Mayo are the ones rightly laughing at us, 10 semi finals in 11 years, they are the only show in town West of the Shannon at the top table, Galway have had one good year in twenty and failed utterly to build off the back of that. Expecting some out of nowhere event like 98 to happen again is a Fools errant, we're hopelessly exposed in CP all the time and I've yet to hear a coherent plan about how Galway football is going to be turned around, forget the underage wins, we had those before and made no use of them, what's the plan to get Galway consistently playing in the later stages the Senior Championship?

Not saying it would be a panacea or anything, but one thing I would like to see is a more competitive domestic championship. Corofin's dominance has been a real drag on player development at club level I feel over the past decade and the championship has subsequently been of poor standard. With Moycullen - M/M contesting the most recent final maybe the portents in this area are about to change. It mightn't help our hurling counterparts too much but at least the championship there is of a much higher calibre and helps identify players with county potential.
Crossmaglen's multiple club all Irelands didn't do anything for Armagh.Similar for Athenry and Portumna in the hurling. Or St Thomas' ?
6 teams on a similar level develop over time and can generate a very decent pick.
Sure Galway wouldn't have won in 98 without being beaten by Mayo in 97.
Did Armagh not win an AI in 02 and rake of Ulsters in the noughties with the same stars on both teams- McConville, Belleew etc…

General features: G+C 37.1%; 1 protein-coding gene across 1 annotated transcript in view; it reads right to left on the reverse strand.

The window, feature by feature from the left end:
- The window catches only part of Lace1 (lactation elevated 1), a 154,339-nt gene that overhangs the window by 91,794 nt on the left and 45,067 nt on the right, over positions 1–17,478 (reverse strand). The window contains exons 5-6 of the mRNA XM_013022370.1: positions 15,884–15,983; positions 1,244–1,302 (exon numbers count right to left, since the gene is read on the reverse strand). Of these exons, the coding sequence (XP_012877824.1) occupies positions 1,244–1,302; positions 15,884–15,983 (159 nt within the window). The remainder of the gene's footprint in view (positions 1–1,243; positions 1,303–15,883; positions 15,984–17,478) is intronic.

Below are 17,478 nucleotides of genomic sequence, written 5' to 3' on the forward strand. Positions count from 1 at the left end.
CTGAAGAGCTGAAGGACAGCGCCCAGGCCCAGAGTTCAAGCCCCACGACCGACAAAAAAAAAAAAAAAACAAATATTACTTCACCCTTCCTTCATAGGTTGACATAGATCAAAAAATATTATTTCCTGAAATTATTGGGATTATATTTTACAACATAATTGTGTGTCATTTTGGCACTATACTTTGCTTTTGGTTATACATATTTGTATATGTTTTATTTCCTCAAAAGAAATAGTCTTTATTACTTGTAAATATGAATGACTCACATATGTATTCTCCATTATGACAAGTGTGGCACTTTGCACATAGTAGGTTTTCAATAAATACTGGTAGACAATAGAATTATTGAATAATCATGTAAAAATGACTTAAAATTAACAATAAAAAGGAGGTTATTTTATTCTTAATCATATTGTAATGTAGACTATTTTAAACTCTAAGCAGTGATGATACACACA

Cross won about 15 county titles after 2003. Armagh won 0 all Irelands during this time.   

7
https://www.irishtimes.com/sport/gaelic-games/gaelic-football/kevin-mcstay-mayo-firmly-in-the-all-ireland-mix-as-they-prepare-for-defining-test-1.4630842
Afterwards, the stats I got from RTÉ told a bleak tale for the losing team. Galway were destroyed in their long kick-out, winning just 38 per cent. Mayo won 75 per cent of their own long restarts. That is game, set and match. From those possessions Mayo scored 2-8. Why is that happening?
Well, they have one of the best kick-out presses in the game. They force teams to kick long and then they employ the overload, where they can get five or six around the dropping ball. Again, they get there quickly. They cover ground.

It was a 0-11 swing in the second half of a Connacht final. Galway went 30 minutes without a score. They didn’t score from play in the second half. It is a shocking indictment. It ended bizarrely with Mayo’s James Carr tapping a goal chance over the bar as though to spare them embarrassment. I don’t know why he didn’t go for it. He hit a cracking goal down in Limerick in a qualifier against Galway so he has the instinct.

That moment should be the enduring memory of the day for this Galway team. Last thing they want is Mayo sympathy. It is their third successive defeat in a Connacht final. They can’t launch properly until they sort out the backyard. They have had a bad season.
And like a few other counties – Armagh, Donegal – they have to go off this winter and ask the right questions in order to arrive at the correct answers. In a few facets of the game they are well off the standard.

8
All due respect to a legend of the game, we have seen nothing that indicates Galway are going to improve from here, will be an absolute dogfight to get back to Div One next year as well.
Not entirely his fault - Galway football problems are of a more systemic nature I feel and outside of a few players a lot of them have just not done it at Senior level - but the cold facts are what they are, Mayo have made a team transition without skipping a beat, people on about all the young players that have started for Galway, the Mayo young lads have come in and are winning, they look absolutely miles ahead in terms of conditioning, attitude and aggression.
Depressing enough really, I don't know do many people even care, if you look at the pathetic fund raising return from earlier in the year, the shambles that is the county website, everything points to a two bob operation.
For the people I see on social media trying to go on about Mayo's failure to land the big one to make themselves feel a bit better about the hames we are in at the moment it makes me cringe.